I think that people are going to respond based on their worldview.
Some people have the worldview that life's purpose is defined by something outside of humanity. That this purpose is objective.
Other people have the worldview that society and the social contract create life's purpose.
Still others believe that there is no purpose in life except that purpose which the individual sets for himself or herself.
There are probably other worldviews but these three examples can be used to illustrate the point that I am trying to make.
A person that thinks that the third example is the correct way to look at life is not going to find anything at all wrong Alex Honnold's decision to free solo.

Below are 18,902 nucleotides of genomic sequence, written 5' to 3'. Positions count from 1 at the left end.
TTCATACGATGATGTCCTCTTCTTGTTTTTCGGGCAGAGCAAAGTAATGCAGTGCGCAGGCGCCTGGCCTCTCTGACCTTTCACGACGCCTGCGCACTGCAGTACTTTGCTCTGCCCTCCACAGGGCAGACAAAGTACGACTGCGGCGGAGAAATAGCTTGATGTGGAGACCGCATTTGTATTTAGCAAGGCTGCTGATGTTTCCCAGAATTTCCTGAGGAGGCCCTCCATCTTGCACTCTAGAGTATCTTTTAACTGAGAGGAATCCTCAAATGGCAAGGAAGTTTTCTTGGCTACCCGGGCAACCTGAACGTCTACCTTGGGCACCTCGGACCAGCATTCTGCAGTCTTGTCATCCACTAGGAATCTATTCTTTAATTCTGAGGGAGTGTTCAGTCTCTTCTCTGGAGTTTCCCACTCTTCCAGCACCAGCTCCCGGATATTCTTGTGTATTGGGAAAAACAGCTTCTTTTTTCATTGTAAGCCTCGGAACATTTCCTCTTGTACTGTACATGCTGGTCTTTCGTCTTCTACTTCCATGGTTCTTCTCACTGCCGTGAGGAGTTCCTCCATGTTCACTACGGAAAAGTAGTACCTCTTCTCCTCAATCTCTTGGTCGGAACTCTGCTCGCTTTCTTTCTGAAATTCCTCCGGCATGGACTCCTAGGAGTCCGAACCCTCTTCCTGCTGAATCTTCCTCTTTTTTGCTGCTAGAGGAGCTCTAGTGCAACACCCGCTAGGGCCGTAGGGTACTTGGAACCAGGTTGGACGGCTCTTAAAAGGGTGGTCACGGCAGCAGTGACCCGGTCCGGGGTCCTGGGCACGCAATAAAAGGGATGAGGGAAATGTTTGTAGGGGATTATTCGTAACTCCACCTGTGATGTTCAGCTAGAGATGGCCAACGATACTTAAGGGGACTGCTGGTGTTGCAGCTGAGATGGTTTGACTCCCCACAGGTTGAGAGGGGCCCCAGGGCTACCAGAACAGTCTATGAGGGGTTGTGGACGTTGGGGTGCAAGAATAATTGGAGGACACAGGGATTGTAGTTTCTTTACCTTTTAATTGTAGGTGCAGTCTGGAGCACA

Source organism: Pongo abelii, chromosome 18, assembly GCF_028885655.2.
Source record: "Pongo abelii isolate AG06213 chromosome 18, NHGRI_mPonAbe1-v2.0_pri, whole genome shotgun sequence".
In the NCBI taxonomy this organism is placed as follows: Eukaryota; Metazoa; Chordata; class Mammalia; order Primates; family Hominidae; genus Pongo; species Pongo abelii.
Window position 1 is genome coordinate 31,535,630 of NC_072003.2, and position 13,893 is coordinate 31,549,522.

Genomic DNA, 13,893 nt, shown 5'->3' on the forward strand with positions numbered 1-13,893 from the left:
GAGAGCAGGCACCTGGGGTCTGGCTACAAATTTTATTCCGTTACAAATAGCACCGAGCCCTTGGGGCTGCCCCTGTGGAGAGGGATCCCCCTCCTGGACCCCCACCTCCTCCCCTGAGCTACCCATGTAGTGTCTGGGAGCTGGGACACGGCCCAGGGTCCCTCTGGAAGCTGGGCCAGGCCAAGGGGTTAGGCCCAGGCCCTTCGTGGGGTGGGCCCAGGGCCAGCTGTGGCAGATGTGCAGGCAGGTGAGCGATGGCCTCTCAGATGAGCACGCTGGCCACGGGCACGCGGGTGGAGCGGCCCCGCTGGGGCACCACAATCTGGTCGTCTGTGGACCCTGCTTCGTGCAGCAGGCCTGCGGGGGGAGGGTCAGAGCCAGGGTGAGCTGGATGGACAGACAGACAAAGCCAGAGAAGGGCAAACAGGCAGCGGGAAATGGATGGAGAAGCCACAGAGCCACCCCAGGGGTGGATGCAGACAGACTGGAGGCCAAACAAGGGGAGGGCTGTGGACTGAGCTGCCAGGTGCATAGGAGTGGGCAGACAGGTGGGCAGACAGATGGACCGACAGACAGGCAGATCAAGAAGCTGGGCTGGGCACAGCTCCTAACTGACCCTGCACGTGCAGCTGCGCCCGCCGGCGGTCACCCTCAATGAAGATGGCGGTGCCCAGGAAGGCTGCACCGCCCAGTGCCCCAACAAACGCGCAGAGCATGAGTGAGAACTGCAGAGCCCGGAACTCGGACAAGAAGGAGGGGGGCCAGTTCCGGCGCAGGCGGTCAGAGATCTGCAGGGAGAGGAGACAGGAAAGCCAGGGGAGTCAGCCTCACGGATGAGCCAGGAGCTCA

A person with the second view may think that he was not being fair to the other people in his life.
A person with the first view may (depending on what he thinks life's objective purpose is) feel that Alex Honnold engaged in something which was futile and meaningless.
The point that I am trying to make is that different people are going to respond to this question differently based upon the fundamental assumptions of what they think a person is supposed to do with his life.
Philosophical Idealism speaks of standing up for what is ideal even when the majority oppose you. But others believe that popular opinion is the definition of appropriateness.
Since there is a diversity of viewpoints, even answers that are similar in consequence may vary in motivation.